We carefully plan out a sprint and decide which stories should be worked on however some developers are working on stuff outside of this planned work.
Scrum is a results-oriented framework, where what is delivered is more important than how it is delivered. Since you mentioned that Sprint Goals aren't being met, you definitely have a process problem.
There are really two fundamental approaches you can take, depending on the skill level and maturity of your team.
- Use your daily stand-up to keep people on track.
- Educate the team and involve line management in tracking the Sprint Backlog.
Use the Daily Stand-Up
The daily stand-up is where team members coordinate with one another about current work, but it can also serve as a reminder about what stories are on-task. This works very well with short feedback loops of 4-16 clock-hours.
A story should be granular enough that it takes one-half to two days to complete. If a story isn't done within that time frame, the team should be hunting for process impediments. In this case, the process impediment may very well be that team members are working on the wrong things, but it could also be that the team has done a poor job of estimating or decomposing tasks for the Sprint Backlog.
As this is a significant problem, I wouldn't wait for the Sprint Retrospective to address this issue. Anytime you have dramatic slippage from the team's commitments, it may be worth involving the whole team (including the Product Owner) and deciding whether the Sprint Goal can be salvaged or whether the PO needs to call for an Early Termination and a return to Sprint Planning.
Involve the Scrum Master or Line Management
While Scrum talks about not allowing outside interference with the team, this has more to do with scope management and self-organization than it does with personnel management. Ideally, a mature team with experience in Scrum would be able to maintain focus on the Sprint Goal, and to use the framework properly to adjust for unplanned work. Of course, not every team is an ideal team.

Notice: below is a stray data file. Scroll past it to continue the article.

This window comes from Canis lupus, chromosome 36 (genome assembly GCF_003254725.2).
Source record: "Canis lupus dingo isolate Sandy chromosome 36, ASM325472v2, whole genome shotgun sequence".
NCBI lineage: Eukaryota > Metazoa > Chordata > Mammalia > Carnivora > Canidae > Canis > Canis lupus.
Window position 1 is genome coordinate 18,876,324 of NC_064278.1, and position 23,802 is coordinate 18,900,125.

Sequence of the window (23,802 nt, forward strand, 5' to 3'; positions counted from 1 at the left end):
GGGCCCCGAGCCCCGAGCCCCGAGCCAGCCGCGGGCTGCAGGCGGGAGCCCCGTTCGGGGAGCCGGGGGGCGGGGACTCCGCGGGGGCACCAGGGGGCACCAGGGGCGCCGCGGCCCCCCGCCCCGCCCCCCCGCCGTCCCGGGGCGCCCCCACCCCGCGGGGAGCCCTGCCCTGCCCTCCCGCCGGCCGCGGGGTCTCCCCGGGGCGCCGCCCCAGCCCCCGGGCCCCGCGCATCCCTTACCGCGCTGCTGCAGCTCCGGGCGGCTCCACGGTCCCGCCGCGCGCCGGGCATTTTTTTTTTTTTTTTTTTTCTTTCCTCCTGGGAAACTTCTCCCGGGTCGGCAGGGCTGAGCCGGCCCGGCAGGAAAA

Assuming that the problem really is "side work" rather than a systemic problem with estimation, overcommitment, or externally-defined tasks, it is not unreasonable for the Scrum Master or line management to periodically follow up with team members to ensure that the work they're doing is relevant to the Sprint Goal.
Ultimately, the Scrum Master's job is to educate the team about the central nature of the Sprint Goal, and to empower them to focus and drive towards its successful completion. Some practical examples might include:
- Decomposing tasks on the Sprint Backlog into less than a day each.
- Asking team members during the stand-up which of the Sprint Backlog tasks they will complete today.
- Checking in with each team member at least once during the day to see if they are on track for completing the task.
- At the end of each day, a task is done or not-done. If it's not done, finding out why is not unreasonable, especially if it's the team that has estimated the task at less than a day's work in the first place.
Accountability, Not Blame
Remember, the goal is not to hold team members accountable for externally-defined timetables. Rather, the goal is to expect team members to be accountable for their own estimates, and to communicate promptly and effectively about anything (including faulty initial estimates) that might jeopardize the Sprint Goal.
Unless the team is composed of incompetent slackers, the objective is to fix the Scrum implementation. Blame doesn't fix processes; motivated people do!